Yes, The Church will likely get upset with me if they know I just ripped off the title of one of their songs, but I’m willing to take that chance. Besides, it’s a great song with some fantastic ebow playing: one should give it a listen, eh?
I didn’t write a lot last night: close to seven hundred words. But it was enough. My word count for the story, as it sits right now, is 86,666. Ooooooh, my story is going to burn in Hell, I suppose. Ah, well: it’ll be entertaining to some. But this makes it the second longest thing I’ve ever written, and I’m still going.
In fact, here is all the wordy blather in it’s unedited, first draft glory, so if you find some errors, don’t be too shocked.
(Excerpt from The Foundation Chronicles, Book One: A For Advanced, copyright 2013, 2014, by Cassidy Frazee)
The red lights flashed twice as the platform locked into place. Harpreet stepped away from the students and walked towards the opening in the dome. “We have arrived.” She stepped onto the tower’s outer ledge. “Come, please—” She motioned for the children to join her. “Look upon the night sky with me.”
Several of the students mumbled amongst themselves as they stepped outside onto the broad, circular ledge. Some looked up into the sky; others took a moment to look around at the campus to the south and to the world beyond the school walls to the north and east. It was easy to see the few homes north of the wall, Rockport to the east and southeast, and the small state park situated in the northeast corner of Cape Ann. Since arriving the only parts of the Normal world—as they were coming to call it—were spied either from the clock tower—which few had climbed—or from the top of the outer wall, which many students—Annie and Kerry among them—had walked.
From a mile away The Pentagram and the Great Hall didn’t look as large, yet still looked impressive. Up here he saw, for the first time, just how large the core of the school was, and how far apart everything was. From the ground, next to everything, everything seemed enormous, but up here, one was able to get a true sense of scale.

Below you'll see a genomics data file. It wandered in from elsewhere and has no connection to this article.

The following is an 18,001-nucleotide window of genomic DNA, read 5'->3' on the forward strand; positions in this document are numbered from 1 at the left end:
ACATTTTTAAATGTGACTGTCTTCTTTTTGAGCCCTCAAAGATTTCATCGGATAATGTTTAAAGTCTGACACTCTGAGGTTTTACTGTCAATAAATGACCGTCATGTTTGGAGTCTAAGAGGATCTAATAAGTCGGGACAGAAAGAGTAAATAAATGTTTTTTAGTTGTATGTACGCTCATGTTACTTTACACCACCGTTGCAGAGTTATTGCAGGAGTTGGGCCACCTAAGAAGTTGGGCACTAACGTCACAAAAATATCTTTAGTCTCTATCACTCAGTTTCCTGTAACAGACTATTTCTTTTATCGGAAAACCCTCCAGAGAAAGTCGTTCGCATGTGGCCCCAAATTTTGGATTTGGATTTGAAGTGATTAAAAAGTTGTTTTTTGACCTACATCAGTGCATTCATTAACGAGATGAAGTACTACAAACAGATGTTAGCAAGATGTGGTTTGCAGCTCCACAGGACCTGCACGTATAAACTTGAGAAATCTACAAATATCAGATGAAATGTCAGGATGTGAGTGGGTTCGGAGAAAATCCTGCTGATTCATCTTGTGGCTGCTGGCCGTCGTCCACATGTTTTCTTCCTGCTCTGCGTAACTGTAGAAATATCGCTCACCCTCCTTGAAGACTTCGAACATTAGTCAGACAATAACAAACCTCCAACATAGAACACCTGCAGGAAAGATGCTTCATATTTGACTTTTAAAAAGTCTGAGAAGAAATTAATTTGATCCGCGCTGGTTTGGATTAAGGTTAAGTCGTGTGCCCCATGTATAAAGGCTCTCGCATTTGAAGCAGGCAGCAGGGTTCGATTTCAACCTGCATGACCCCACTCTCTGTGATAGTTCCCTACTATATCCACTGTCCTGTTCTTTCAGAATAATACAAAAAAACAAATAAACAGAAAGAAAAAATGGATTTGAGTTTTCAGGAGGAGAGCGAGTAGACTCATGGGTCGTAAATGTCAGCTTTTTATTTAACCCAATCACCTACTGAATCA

“Kerry.” Annie tapped him on the arm. “Look how clear the sky is tonight.”
Kerry finally looked up and took in the sky. When living in California it was impossible to see the sky, even on a clear night, without some light pollution; it Cardiff one never saw the stars unless the entire city was blacked out.
Here the sky was a deep black, as if they were looking straight into outer space without any light spoiling the view, and the stars were blazing bright, as he’d imagined they would appear if you were standing in the middle of nowhere, or in the middle of the ocean. But it shouldn’t bee this way. Salem was twenty kilometers away, and Boston another ten kilometers beyond there. The sky should have been washed out to the south and east, and the sky to the north should have suffered from the lights of communities situated along the north coast to New Hampshire. It wasn’t: it was as black and clear as the sky to the east and south.
He turned to Annie. “There’s no light pollution.”
She didn’t need to ask what he meant, as living in Europe she was aware of how difficult it was to see the stars at night depending upon where you lived. Even at home in the Bulgarian mountains the lights of Pamporovo lent a slight, bright fog to the otherwise dark skies. “I see that. It’s so . . .”
The Japanese boy, Koyanagi Jiro, noticed the same thing. “How is the sky so dark? There isn’t any light from the cities.”
Harpreet nodded towards the sky, a playful smile growing upon her face. “We filter out the ambient light surrounding us using a combination of magic and technology. What that leaves is a view of the sky as it was when the school was built and our first astronomer taught her first classes.” She headed back toward the dome opening. “Come inside: there is something I want to show you.”
Astronomy class has begun. I’ll get over eight-seven thousand words tonight, and maybe even eighty-eight if I’m not too distracted by the Breaking Bad marathon. I’ll reach ninety thousand easy before the end of the year.
Things are actually pretty good.